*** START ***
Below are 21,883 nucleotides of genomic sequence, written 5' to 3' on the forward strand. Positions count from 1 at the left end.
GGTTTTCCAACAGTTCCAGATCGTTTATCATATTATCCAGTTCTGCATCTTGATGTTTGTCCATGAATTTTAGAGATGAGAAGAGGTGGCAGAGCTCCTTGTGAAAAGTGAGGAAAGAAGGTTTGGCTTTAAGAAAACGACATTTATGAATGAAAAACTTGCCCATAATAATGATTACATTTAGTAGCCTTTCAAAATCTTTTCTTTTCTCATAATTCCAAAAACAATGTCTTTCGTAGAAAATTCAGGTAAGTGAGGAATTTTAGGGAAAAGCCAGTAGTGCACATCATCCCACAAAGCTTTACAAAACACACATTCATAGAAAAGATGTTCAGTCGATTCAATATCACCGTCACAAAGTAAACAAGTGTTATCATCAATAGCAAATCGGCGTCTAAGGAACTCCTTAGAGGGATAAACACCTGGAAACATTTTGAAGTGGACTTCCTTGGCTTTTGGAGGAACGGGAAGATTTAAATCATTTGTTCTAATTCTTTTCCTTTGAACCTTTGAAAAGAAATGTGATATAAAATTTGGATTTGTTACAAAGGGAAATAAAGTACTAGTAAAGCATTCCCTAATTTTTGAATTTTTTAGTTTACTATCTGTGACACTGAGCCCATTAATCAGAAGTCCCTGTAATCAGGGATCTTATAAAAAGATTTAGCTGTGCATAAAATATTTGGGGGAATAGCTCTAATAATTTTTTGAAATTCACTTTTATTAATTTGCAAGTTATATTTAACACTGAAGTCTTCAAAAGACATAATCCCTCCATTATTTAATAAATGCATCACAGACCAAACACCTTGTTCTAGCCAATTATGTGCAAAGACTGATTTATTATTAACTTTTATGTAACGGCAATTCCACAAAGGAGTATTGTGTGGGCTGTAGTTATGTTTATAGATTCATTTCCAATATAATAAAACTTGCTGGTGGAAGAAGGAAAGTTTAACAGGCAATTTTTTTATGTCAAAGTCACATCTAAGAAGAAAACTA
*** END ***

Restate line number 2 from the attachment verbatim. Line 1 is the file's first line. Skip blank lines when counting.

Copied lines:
GGTTTTCCAACAGTTCCAGATCGTTTATCATATTATCCAGTTCTGCATCTTGATGTTTGTCCATGAATTTTAGAGATGAGAAGAGGTGGCAGAGCTCCTTGTGAAAAGTGAGGAAAGAAGGTTTGGCTTTAAGAAAACGACATTTATGAATGAAAAACTTGCCCATAATAATGATTACATTTAGTAGCCTTTCAAAATCTTTTCTTTTCTCATAATTCCAAAAACAATGTCTTTCGTAGAAAATTCAGGTAAGTGAGGAATTTTAGGGAAAAGCCAGTAGTGCACATCATCCCACAAAGCTTTACAAAACACACATTCATAGAAAAGATGTTCAGTCGATTCAATATCACCGTCACAAAGTAAACAAGTGTTATCATCAATAGCAAATCGGCGTCTAAGGAACTCCTTAGAGGGATAAACACCTGGAAACATTTTGAAGTGGACTTCCTTGGCTTTTGGAGGAACGGGAAGATTTAAATCATTTGTTCTAATTCTTTTCCTTTGAACCTTTGAAAAGAAATGTGATATAAAATTTGGATTTGTTACAAAGGGAAATAAAGTACTAGTAAAGCATTCCCTAATTTTTGAATTTTTTAGTTTACTATCTGTGACACTGAGCCCATTAATCAGAAGTCCCTGTAATCAGGGATCTTATAAAAAGATTTAGCTGTGCATAAAATATTTGGGGGAATAGCTCTAATAATTTTTTGAAATTCACTTTTATTAATTTGCAAGTTATATTTAACACTGAAGTCTTCAAAAGACATAATCCCTCCATTATTTAATAAATGCATCACAGACCAAACACCTTGTTCTAGCCAATTATGTGCAAAGACTGATTTATTATTAACTTTTATGTAACGGCAATTCCACAAAGGAGTATTGTGTGGGCTGTAGTTATGTTTATAGATTCATTTCCAATATAATAAAACTTGCTGGTGGAAGAAGGAAAGTTTAACAGGCAATTTTTTTATGTCAAAGTCACATCTAAGAAGAAAACTA